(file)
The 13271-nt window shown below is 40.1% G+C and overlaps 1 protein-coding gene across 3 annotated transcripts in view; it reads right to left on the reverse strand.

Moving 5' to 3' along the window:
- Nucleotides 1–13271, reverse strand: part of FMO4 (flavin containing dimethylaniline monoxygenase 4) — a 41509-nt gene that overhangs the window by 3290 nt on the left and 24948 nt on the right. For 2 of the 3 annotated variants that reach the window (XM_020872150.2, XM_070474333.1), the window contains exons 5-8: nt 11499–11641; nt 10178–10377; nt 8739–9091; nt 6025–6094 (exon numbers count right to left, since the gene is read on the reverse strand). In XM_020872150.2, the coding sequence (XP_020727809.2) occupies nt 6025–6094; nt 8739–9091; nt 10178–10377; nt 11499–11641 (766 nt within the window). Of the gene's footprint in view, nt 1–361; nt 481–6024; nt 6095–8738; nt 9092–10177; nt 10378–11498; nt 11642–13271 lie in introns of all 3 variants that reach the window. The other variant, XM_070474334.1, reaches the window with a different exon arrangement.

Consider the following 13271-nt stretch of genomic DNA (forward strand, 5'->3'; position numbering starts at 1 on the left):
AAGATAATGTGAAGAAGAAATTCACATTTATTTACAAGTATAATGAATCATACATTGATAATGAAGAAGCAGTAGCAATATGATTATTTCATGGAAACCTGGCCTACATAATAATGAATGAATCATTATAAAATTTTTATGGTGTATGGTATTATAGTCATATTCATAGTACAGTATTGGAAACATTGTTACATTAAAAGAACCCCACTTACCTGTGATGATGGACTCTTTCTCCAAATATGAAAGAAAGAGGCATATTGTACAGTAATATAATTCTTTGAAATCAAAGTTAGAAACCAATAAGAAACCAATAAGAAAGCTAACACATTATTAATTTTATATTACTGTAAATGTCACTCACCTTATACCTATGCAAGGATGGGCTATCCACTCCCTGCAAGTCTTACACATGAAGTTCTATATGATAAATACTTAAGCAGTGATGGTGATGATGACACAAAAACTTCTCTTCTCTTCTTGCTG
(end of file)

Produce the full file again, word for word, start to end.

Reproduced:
The 13271-nt window shown below is 40.1% G+C and overlaps 1 protein-coding gene across 3 annotated transcripts in view; it reads right to left on the reverse strand.

Moving 5' to 3' along the window:
- Nucleotides 1–13271, reverse strand: part of FMO4 (flavin containing dimethylaniline monoxygenase 4) — a 41509-nt gene that overhangs the window by 3290 nt on the left and 24948 nt on the right. For 2 of the 3 annotated variants that reach the window (XM_020872150.2, XM_070474333.1), the window contains exons 5-8: nt 11499–11641; nt 10178–10377; nt 8739–9091; nt 6025–6094 (exon numbers count right to left, since the gene is read on the reverse strand). In XM_020872150.2, the coding sequence (XP_020727809.2) occupies nt 6025–6094; nt 8739–9091; nt 10178–10377; nt 11499–11641 (766 nt within the window). Of the gene's footprint in view, nt 1–361; nt 481–6024; nt 6095–8738; nt 9092–10177; nt 10378–11498; nt 11642–13271 lie in introns of all 3 variants that reach the window. The other variant, XM_070474334.1, reaches the window with a different exon arrangement.

Consider the following 13271-nt stretch of genomic DNA (forward strand, 5'->3'; position numbering starts at 1 on the left):
AAGATAATGTGAAGAAGAAATTCACATTTATTTACAAGTATAATGAATCATACATTGATAATGAAGAAGCAGTAGCAATATGATTATTTCATGGAAACCTGGCCTACATAATAATGAATGAATCATTATAAAATTTTTATGGTGTATGGTATTATAGTCATATTCATAGTACAGTATTGGAAACATTGTTACATTAAAAGAACCCCACTTACCTGTGATGATGGACTCTTTCTCCAAATATGAAAGAAAGAGGCATATTGTACAGTAATATAATTCTTTGAAATCAAAGTTAGAAACCAATAAGAAACCAATAAGAAAGCTAACACATTATTAATTTTATATTACTGTAAATGTCACTCACCTTATACCTATGCAAGGATGGGCTATCCACTCCCTGCAAGTCTTACACATGAAGTTCTATATGATAAATACTTAAGCAGTGATGGTGATGATGACACAAAAACTTCTCTTCTCTTCTTGCTG